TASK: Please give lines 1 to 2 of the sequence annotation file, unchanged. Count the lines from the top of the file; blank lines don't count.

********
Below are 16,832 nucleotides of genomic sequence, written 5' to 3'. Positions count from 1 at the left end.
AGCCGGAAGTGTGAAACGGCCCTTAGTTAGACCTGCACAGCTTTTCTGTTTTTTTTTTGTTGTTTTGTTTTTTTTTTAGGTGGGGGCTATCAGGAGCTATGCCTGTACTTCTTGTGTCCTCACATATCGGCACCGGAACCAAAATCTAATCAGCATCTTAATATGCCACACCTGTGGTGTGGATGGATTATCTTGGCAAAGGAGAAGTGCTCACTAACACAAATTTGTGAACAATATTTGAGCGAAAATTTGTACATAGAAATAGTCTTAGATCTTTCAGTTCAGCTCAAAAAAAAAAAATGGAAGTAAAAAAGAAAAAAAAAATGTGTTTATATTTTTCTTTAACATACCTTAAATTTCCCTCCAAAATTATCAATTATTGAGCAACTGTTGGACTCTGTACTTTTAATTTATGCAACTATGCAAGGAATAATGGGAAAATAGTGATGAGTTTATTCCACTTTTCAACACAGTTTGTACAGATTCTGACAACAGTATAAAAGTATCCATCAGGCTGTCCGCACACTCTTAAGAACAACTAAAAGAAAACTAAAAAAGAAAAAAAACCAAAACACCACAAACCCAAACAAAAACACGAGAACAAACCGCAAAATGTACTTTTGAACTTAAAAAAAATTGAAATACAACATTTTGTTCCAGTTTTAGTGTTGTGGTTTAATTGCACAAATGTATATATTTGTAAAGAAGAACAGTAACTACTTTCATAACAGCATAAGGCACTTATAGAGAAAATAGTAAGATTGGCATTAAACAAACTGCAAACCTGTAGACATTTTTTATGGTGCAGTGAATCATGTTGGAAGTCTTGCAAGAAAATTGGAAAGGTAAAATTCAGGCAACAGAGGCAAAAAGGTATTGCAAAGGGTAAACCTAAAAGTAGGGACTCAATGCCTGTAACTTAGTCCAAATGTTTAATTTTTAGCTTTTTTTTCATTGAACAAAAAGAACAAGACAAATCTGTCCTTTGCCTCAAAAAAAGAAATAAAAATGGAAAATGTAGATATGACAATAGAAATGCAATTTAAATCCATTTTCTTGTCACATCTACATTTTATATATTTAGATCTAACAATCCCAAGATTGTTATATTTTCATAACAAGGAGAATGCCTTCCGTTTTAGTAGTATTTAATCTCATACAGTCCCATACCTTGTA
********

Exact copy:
Below are 16,832 nucleotides of genomic sequence, written 5' to 3'. Positions count from 1 at the left end.
AGCCGGAAGTGTGAAACGGCCCTTAGTTAGACCTGCACAGCTTTTCTGTTTTTTTTTTGTTGTTTTGTTTTTTTTTTAGGTGGGGGCTATCAGGAGCTATGCCTGTACTTCTTGTGTCCTCACATATCGGCACCGGAACCAAAATCTAATCAGCATCTTAATATGCCACACCTGTGGTGTGGATGGATTATCTTGGCAAAGGAGAAGTGCTCACTAACACAAATTTGTGAACAATATTTGAGCGAAAATTTGTACATAGAAATAGTCTTAGATCTTTCAGTTCAGCTCAAAAAAAAAAAATGGAAGTAAAAAAGAAAAAAAAAATGTGTTTATATTTTTCTTTAACATACCTTAAATTTCCCTCCAAAATTATCAATTATTGAGCAACTGTTGGACTCTGTACTTTTAATTTATGCAACTATGCAAGGAATAATGGGAAAATAGTGATGAGTTTATTCCACTTTTCAACACAGTTTGTACAGATTCTGACAACAGTATAAAAGTATCCATCAGGCTGTCCGCACACTCTTAAGAACAACTAAAAGAAAACTAAAAAAGAAAAAAAACCAAAACACCACAAACCCAAACAAAAACACGAGAACAAACCGCAAAATGTACTTTTGAACTTAAAAAAAATTGAAATACAACATTTTGTTCCAGTTTTAGTGTTGTGGTTTAATTGCACAAATGTATATATTTGTAAAGAAGAACAGTAACTACTTTCATAACAGCATAAGGCACTTATAGAGAAAATAGTAAGATTGGCATTAAACAAACTGCAAACCTGTAGACATTTTTTATGGTGCAGTGAATCATGTTGGAAGTCTTGCAAGAAAATTGGAAAGGTAAAATTCAGGCAACAGAGGCAAAAAGGTATTGCAAAGGGTAAACCTAAAAGTAGGGACTCAATGCCTGTAACTTAGTCCAAATGTTTAATTTTTAGCTTTTTTTTCATTGAACAAAAAGAACAAGACAAATCTGTCCTTTGCCTCAAAAAAAGAAATAAAAATGGAAAATGTAGATATGACAATAGAAATGCAATTTAAATCCATTTTCTTGTCACATCTACATTTTATATATTTAGATCTAACAATCCCAAGATTGTTATATTTTCATAACAAGGAGAATGCCTTCCGTTTTAGTAGTATTTAATCTCATACAGTCCCATACCTTGTA